I could list the possible signs, symptoms and behaviours that might indicate stress, but we’d be here a long time. We all respond to stress in different ways, and there are a myriad of thoughts, emotions, physical sensations and behaviours that are common and normal responses to pressure, and may indicate stress. You’re all perfectly capable of using the internet, so I’m not going to regurgitate a summary of what’s already out there.
Instead I thought I would share with you some of the stress indicators I have particularly noticed during my work with fire service personnel over the last three years. I have no wish to generalise – fire service personnel are a diverse group of men and women, and there is no ‘typical’ firefighter’s response to stress. But working as a Psychological Therapist at The Fire Fighters Charity I’ve noticed some particular indicators which seem to present over and over again. So, in no particular order, this is my very subjective and unscientific list of the indicators to look out for, alongside some ideas on how to combat them:
Whilst insomnia can be caused by any number of environmental, behavioural or physical reasons that have nothing to do with stress, the combination of stress and shift patterns can play havoc with our sleep patterns, and sleep disturbance is often an indicator of stress. Sleep is not a bedfellow we should ever take for granted. If you want sleep to jump into bed and curl up with you, you have to show how much you love it! Seduce sleep with hot baths, relaxation, camomile tea, reading something boring, lavender pillow sprays, yoga – whatever works for your particular sleep sprite – and don’t indulge in the behaviours that you know will drive sleep away, like exercising or eating too late, overdoing the alcohol or caffeine, or taking work or laptops into the bedroom.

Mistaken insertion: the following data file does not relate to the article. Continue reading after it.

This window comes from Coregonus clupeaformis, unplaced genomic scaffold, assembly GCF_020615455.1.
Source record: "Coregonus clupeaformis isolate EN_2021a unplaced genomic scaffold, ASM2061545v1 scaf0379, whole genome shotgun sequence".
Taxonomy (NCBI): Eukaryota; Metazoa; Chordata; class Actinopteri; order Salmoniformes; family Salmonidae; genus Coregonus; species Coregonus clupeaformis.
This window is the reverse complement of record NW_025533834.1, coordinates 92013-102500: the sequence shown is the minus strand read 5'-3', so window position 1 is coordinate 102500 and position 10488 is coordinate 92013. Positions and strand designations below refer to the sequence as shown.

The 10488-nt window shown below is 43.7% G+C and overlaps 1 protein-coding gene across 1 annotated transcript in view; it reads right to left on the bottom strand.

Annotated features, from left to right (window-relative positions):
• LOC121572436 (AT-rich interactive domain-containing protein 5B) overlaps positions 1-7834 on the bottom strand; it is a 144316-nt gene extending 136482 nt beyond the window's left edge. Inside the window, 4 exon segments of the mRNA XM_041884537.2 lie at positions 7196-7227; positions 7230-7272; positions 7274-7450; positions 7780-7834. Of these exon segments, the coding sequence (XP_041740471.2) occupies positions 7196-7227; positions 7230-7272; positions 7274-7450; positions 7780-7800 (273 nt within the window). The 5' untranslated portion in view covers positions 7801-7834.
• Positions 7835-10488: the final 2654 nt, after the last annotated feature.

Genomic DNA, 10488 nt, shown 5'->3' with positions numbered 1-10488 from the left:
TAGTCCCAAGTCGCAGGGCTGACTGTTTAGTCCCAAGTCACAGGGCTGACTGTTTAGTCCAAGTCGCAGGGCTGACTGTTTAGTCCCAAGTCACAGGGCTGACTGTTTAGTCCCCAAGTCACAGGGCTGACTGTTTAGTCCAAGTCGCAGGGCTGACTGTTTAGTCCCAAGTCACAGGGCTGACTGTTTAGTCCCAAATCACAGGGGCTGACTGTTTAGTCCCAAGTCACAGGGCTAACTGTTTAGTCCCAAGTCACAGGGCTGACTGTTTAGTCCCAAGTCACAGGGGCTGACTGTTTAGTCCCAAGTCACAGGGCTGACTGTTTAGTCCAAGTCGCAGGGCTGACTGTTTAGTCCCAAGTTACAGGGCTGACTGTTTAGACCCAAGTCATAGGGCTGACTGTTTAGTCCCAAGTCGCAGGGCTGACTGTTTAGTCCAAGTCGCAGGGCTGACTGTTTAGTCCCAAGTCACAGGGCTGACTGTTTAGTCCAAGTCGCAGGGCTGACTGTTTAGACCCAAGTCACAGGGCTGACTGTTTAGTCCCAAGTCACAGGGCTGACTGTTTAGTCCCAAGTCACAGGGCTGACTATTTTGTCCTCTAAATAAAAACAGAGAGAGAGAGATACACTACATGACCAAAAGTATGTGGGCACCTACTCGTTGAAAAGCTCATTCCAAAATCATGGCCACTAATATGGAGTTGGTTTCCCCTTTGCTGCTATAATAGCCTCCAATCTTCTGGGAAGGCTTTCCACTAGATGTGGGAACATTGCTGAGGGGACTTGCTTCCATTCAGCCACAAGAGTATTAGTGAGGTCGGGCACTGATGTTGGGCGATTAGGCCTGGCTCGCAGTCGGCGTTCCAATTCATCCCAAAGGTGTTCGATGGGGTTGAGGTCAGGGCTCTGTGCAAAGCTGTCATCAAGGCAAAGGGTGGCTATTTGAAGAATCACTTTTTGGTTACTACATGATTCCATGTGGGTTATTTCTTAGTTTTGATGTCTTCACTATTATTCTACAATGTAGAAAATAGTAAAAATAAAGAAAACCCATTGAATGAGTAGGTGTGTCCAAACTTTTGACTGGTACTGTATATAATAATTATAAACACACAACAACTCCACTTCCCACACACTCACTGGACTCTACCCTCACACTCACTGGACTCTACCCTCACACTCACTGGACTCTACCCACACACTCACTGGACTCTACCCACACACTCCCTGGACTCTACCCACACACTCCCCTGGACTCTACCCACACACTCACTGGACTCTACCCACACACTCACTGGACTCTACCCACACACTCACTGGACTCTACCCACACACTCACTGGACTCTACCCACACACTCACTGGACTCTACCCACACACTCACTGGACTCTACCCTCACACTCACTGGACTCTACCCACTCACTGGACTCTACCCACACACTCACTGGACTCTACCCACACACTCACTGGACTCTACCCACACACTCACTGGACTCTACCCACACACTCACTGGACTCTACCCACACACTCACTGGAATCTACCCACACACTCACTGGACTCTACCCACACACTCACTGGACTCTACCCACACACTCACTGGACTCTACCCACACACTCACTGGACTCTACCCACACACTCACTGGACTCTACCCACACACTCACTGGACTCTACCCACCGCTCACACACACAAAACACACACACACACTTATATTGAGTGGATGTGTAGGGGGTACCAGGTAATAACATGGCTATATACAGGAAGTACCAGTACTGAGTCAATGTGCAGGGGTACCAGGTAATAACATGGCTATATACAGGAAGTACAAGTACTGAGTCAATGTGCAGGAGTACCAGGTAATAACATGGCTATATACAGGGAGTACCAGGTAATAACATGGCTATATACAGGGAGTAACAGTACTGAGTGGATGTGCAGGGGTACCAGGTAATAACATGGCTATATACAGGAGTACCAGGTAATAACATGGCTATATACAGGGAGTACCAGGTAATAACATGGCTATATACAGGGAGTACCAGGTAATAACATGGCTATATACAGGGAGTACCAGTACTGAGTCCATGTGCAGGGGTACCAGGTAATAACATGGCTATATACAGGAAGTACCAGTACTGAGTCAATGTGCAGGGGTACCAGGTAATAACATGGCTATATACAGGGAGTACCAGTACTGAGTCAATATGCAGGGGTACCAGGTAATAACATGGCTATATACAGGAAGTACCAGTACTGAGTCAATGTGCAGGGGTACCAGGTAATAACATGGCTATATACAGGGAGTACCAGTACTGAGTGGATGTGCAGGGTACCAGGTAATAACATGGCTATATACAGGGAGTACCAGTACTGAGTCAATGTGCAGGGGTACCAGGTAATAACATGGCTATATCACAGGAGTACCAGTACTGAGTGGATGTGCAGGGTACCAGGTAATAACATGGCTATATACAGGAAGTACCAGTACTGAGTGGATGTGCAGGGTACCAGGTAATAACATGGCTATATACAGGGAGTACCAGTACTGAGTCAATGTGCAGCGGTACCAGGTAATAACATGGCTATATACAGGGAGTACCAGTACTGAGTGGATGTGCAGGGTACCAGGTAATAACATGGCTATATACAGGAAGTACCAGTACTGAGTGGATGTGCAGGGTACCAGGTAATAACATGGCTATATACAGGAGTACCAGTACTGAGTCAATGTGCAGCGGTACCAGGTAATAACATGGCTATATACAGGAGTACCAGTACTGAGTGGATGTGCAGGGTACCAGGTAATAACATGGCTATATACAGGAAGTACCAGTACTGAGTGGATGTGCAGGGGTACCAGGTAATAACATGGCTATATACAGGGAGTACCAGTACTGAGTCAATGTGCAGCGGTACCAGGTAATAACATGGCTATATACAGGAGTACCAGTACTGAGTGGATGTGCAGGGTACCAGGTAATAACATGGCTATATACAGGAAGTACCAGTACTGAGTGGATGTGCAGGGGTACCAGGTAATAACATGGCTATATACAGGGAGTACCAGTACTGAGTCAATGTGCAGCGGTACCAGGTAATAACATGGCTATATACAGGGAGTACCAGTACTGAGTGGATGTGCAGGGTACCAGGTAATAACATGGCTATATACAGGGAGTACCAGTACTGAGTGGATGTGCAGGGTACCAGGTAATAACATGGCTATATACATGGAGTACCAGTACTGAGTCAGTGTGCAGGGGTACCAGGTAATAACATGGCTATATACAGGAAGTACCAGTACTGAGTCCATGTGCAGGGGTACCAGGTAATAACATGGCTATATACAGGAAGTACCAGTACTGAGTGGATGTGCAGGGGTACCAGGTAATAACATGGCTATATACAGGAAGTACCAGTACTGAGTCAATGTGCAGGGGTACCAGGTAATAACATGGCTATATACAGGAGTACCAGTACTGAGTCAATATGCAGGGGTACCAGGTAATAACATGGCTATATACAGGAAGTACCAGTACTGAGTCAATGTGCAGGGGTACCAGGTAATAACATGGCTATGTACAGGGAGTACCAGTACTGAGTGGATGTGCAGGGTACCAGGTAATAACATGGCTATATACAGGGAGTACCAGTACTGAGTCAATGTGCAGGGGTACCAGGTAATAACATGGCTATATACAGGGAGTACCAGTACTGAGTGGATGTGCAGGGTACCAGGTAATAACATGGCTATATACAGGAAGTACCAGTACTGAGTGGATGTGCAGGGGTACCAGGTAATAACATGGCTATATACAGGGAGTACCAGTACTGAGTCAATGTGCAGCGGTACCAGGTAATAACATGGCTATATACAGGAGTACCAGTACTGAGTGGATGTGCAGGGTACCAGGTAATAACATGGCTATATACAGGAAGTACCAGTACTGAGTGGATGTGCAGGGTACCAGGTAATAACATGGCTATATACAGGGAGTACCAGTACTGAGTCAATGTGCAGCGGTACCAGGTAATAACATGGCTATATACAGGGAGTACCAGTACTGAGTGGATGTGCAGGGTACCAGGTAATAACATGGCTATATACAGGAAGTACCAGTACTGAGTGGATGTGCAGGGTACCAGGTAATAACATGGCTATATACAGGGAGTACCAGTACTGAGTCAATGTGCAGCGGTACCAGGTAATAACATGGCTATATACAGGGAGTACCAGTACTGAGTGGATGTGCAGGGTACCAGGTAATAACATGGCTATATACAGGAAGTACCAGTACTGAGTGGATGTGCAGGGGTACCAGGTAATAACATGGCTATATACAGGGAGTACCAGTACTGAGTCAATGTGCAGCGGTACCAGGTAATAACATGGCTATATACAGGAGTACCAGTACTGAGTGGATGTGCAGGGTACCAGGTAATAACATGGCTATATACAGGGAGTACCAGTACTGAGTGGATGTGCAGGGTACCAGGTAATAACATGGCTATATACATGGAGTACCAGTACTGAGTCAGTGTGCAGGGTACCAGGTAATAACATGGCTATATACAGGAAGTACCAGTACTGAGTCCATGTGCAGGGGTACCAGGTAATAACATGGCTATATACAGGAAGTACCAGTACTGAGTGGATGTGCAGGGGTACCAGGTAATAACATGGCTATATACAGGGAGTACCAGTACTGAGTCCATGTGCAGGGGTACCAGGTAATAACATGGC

Anger – or just feeling plain cranky
Anger is a natural emotion when we’re stressed, and drives our “fight” response – very helpful when we’re wrestling with that firewood-stealing caveman. But when you want to rip the head off ‘white van man’ who just cut you up on the roundabout, or you find yourself yelling at the kids because one of them didn’t screw the lid back on the milk, well maybe that’s a sign that your stress levels are too high and you need to find ways to relax and bring them down a notch or two. More on relaxation later.
Feeling like a failure